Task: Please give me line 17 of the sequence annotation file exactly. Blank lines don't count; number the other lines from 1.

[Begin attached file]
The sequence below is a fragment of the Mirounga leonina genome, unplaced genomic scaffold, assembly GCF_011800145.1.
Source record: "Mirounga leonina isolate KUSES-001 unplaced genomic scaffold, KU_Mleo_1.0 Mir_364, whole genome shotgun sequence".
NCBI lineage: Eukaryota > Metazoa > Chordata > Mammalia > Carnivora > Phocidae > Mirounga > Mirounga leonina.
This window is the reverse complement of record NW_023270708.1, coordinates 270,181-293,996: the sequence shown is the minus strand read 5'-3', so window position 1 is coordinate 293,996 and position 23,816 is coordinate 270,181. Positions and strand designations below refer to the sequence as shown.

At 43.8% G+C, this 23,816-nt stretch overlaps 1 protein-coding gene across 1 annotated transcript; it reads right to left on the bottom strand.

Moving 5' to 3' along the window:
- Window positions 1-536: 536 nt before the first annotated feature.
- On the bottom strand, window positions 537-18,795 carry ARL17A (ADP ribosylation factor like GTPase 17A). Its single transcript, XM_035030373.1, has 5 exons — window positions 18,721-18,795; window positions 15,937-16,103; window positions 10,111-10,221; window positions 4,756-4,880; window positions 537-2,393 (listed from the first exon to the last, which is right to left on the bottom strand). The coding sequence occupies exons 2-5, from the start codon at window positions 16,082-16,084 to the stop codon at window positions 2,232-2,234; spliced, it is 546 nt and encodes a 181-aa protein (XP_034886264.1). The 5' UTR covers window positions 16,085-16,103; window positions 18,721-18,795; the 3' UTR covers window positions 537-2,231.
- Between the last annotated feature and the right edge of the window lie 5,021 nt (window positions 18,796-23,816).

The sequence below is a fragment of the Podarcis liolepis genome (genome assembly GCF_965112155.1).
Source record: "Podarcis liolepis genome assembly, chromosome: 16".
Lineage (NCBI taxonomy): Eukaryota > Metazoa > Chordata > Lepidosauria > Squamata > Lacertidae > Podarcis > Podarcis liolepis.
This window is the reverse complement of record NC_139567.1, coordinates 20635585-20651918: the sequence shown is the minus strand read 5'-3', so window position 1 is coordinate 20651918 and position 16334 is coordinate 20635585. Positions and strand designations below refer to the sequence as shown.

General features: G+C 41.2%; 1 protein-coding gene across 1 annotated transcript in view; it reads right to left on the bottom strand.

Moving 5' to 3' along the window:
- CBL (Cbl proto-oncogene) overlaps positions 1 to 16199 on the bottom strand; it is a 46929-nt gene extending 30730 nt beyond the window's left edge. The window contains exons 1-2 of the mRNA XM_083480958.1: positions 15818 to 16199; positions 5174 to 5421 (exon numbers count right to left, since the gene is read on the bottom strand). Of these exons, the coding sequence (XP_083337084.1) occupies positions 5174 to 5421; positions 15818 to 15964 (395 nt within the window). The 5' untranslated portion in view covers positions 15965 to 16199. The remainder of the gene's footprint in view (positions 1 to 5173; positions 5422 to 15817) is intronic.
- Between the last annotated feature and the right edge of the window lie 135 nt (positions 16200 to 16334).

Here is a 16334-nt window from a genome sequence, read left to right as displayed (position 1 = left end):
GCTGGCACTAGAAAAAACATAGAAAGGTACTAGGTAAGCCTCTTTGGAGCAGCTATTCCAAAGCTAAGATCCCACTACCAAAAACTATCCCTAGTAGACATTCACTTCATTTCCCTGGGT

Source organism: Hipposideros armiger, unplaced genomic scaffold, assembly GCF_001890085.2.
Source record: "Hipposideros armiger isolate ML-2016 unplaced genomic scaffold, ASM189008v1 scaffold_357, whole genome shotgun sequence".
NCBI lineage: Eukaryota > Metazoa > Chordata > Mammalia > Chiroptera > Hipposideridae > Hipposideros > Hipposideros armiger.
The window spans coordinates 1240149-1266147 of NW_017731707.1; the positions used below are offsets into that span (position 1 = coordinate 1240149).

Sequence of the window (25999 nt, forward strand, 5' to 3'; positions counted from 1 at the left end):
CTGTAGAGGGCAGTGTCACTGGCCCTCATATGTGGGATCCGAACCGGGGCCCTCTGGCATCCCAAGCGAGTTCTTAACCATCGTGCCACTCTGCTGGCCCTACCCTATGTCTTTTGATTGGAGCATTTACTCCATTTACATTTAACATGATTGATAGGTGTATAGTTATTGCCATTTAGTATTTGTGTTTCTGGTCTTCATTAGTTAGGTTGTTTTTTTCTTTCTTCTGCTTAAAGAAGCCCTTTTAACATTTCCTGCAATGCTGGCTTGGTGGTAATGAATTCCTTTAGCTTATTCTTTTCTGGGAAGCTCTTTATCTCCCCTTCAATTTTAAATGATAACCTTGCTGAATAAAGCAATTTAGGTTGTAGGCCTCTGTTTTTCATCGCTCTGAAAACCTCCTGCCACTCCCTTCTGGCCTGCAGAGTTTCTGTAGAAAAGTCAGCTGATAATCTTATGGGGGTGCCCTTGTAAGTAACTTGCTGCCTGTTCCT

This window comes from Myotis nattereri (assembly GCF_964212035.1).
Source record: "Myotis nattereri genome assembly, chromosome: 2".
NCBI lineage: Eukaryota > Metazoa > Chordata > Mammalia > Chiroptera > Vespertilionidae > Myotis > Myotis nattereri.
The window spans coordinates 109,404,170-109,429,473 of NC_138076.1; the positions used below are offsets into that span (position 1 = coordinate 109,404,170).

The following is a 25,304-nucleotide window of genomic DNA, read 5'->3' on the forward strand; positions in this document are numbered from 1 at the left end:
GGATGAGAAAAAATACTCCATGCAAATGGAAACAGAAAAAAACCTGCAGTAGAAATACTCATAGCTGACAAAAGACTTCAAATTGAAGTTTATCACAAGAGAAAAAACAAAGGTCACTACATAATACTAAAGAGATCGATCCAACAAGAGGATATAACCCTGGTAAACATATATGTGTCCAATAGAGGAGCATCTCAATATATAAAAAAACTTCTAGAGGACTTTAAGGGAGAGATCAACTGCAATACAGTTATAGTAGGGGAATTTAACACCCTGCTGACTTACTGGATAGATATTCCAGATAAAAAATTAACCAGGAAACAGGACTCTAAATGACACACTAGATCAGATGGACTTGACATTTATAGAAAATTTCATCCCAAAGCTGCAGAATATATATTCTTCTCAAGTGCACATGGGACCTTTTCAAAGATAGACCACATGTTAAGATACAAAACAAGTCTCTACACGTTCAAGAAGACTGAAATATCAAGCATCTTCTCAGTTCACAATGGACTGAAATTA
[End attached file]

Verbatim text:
- Between the last annotated feature and the right edge of the window lie 135 nt (positions 16200 to 16334).